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'You Still Have A Job To Do': 2nd Congressional District Candidates Voice Opinions Of Gabbard

Anthony Quintano/Civil Beat

Two candidates running for Tulsi Gabbard's congressional seat are calling for her to do a better job in Congress. This comes a week after Gabbard voted "present" during the House impeachment decision.

Earlier this week, former Governor Neil Abercrombie called for Gabbard's resignation. He cited her poor voting and attendance record in Congress, while dedicating her time to her presidential run. Abercrombie called Gabbard's actions "unacceptable."

Steve Rousseau, a potential GOP candidate for the District 2 race, is also calling for Gabbard's resignation. He cites her move to New Hampshire to focus on her campaign rather than representing the people who elected her.

"Whether she's a Democrat or Republican, the people still have the right to be represented," said Rousseau.

Rousseau believes if Gabbard resigns early, it would not benefit the Republican party. But says it's better to have someone who can represent the people rather than be absent.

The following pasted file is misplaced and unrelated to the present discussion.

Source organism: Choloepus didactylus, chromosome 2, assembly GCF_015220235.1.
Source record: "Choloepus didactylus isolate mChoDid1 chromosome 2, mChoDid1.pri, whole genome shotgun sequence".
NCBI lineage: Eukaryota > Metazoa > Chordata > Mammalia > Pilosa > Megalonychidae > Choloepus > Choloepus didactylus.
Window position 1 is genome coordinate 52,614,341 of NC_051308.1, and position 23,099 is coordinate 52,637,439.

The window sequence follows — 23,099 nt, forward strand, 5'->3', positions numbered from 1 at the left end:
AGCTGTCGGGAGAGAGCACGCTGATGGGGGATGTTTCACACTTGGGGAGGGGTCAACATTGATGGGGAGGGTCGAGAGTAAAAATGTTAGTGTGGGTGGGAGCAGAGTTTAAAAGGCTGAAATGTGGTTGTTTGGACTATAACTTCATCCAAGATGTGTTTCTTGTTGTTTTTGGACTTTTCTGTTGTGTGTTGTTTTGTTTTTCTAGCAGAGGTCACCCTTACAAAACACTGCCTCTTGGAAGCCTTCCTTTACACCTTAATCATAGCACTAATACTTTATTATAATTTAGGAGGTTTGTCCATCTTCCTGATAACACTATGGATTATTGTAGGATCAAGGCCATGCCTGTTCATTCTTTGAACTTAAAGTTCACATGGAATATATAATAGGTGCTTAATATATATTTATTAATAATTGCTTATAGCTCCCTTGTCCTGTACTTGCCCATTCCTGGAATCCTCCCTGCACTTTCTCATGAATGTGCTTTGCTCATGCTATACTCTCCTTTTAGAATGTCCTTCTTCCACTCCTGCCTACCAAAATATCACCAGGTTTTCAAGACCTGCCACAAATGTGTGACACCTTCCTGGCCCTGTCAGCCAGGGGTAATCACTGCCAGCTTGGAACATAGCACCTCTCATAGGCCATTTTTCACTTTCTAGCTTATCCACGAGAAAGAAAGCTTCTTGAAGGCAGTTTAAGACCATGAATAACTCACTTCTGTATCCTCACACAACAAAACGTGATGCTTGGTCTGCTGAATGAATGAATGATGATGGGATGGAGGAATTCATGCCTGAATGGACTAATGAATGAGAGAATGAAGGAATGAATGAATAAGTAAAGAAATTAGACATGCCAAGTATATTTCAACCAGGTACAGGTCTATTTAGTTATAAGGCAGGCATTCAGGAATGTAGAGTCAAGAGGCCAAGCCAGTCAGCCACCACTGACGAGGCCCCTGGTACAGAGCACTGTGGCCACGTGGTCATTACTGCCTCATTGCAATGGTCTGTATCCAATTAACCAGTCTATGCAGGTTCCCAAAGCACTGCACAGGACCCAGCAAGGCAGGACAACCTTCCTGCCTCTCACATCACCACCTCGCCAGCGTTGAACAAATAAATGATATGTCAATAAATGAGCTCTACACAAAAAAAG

"On any given day, when a bill is being proposed, there could be something that could hurt or help the people of Hawai?i. [Elected officials] need to be there, so they can help make a difference or do all they can to make a difference."

Democratic candidate Kai Kahele isn't yet calling for Gabbard's resignation, but he says she still has a responsibility as a representative.

According to the website GovTrack, Gabbard missed nearly 86% of votes she was eligible to cast since the beginning of October 2019.

"Nobody says you can't run for president. If you want to run for president of the United States, good luck," said Kahele. "The issue is you still have a job to do . . . Just because you're running for president, doesn't mean you don't have a job to do."

"[She's] still collecting almost $175,000 in taxpayer funded salary. We're not paying for [Gabbard] to live up in New Hampshire, to not show up for work, or not engage in your district, " said Kahele.

"These are things you have to find balance, if you want to run for president. And if that's not the case, then maybe [Gabbard] should consider stepping down."

In response to Abercrombie's call for her to resign, Gabbard's Hawaii Communications Director T. Ilihia Gionson said her presidential campaign has not compromised her commitment to serving Hawaii residents, but he declined to comment when asked if Gabbard plans to resign.

Casey Harlow is an HPR reporter and occasionally fills in as local host of Morning Edition and All Things Considered. Contact him at or on Twitter (@CaseyHarlow).
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